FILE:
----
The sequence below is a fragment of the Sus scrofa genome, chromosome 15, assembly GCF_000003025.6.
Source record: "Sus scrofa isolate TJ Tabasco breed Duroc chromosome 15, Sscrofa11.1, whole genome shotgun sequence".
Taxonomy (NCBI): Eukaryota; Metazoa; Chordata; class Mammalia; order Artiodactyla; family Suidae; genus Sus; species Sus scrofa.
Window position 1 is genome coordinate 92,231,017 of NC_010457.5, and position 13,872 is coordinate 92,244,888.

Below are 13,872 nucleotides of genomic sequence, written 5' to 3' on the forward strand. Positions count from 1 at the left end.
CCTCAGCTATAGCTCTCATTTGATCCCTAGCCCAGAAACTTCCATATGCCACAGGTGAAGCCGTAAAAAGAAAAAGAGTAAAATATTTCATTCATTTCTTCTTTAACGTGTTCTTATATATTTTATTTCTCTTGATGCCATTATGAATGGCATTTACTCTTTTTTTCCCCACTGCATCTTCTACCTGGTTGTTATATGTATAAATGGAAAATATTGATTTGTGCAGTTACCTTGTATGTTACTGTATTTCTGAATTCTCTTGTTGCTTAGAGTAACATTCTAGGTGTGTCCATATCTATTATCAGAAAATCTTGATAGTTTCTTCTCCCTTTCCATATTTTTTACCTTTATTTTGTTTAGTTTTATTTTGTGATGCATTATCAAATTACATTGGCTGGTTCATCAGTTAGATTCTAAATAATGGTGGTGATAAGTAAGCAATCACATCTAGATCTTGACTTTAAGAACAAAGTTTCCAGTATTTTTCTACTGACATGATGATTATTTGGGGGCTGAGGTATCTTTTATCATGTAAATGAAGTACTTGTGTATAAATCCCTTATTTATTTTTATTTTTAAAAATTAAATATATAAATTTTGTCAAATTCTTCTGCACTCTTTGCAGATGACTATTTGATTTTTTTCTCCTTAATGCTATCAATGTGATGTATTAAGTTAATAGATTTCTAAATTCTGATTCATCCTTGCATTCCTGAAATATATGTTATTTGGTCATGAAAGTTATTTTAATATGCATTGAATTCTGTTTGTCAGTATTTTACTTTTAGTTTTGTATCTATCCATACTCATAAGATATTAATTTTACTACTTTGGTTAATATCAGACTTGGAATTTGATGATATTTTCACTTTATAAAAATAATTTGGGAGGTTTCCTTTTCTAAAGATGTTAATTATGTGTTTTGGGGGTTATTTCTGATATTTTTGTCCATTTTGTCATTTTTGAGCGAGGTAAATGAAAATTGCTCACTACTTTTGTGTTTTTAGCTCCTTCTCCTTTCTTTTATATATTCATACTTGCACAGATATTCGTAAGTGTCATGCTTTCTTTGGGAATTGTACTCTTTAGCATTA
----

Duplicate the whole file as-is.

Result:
The sequence below is a fragment of the Sus scrofa genome, chromosome 15, assembly GCF_000003025.6.
Source record: "Sus scrofa isolate TJ Tabasco breed Duroc chromosome 15, Sscrofa11.1, whole genome shotgun sequence".
Taxonomy (NCBI): Eukaryota; Metazoa; Chordata; class Mammalia; order Artiodactyla; family Suidae; genus Sus; species Sus scrofa.
Window position 1 is genome coordinate 92,231,017 of NC_010457.5, and position 13,872 is coordinate 92,244,888.

Below are 13,872 nucleotides of genomic sequence, written 5' to 3' on the forward strand. Positions count from 1 at the left end.
CCTCAGCTATAGCTCTCATTTGATCCCTAGCCCAGAAACTTCCATATGCCACAGGTGAAGCCGTAAAAAGAAAAAGAGTAAAATATTTCATTCATTTCTTCTTTAACGTGTTCTTATATATTTTATTTCTCTTGATGCCATTATGAATGGCATTTACTCTTTTTTTCCCCACTGCATCTTCTACCTGGTTGTTATATGTATAAATGGAAAATATTGATTTGTGCAGTTACCTTGTATGTTACTGTATTTCTGAATTCTCTTGTTGCTTAGAGTAACATTCTAGGTGTGTCCATATCTATTATCAGAAAATCTTGATAGTTTCTTCTCCCTTTCCATATTTTTTACCTTTATTTTGTTTAGTTTTATTTTGTGATGCATTATCAAATTACATTGGCTGGTTCATCAGTTAGATTCTAAATAATGGTGGTGATAAGTAAGCAATCACATCTAGATCTTGACTTTAAGAACAAAGTTTCCAGTATTTTTCTACTGACATGATGATTATTTGGGGGCTGAGGTATCTTTTATCATGTAAATGAAGTACTTGTGTATAAATCCCTTATTTATTTTTATTTTTAAAAATTAAATATATAAATTTTGTCAAATTCTTCTGCACTCTTTGCAGATGACTATTTGATTTTTTTCTCCTTAATGCTATCAATGTGATGTATTAAGTTAATAGATTTCTAAATTCTGATTCATCCTTGCATTCCTGAAATATATGTTATTTGGTCATGAAAGTTATTTTAATATGCATTGAATTCTGTTTGTCAGTATTTTACTTTTAGTTTTGTATCTATCCATACTCATAAGATATTAATTTTACTACTTTGGTTAATATCAGACTTGGAATTTGATGATATTTTCACTTTATAAAAATAATTTGGGAGGTTTCCTTTTCTAAAGATGTTAATTATGTGTTTTGGGGGTTATTTCTGATATTTTTGTCCATTTTGTCATTTTTGAGCGAGGTAAATGAAAATTGCTCACTACTTTTGTGTTTTTAGCTCCTTCTCCTTTCTTTTATATATTCATACTTGCACAGATATTCGTAAGTGTCATGCTTTCTTTGGGAATTGTACTCTTTAGCATTA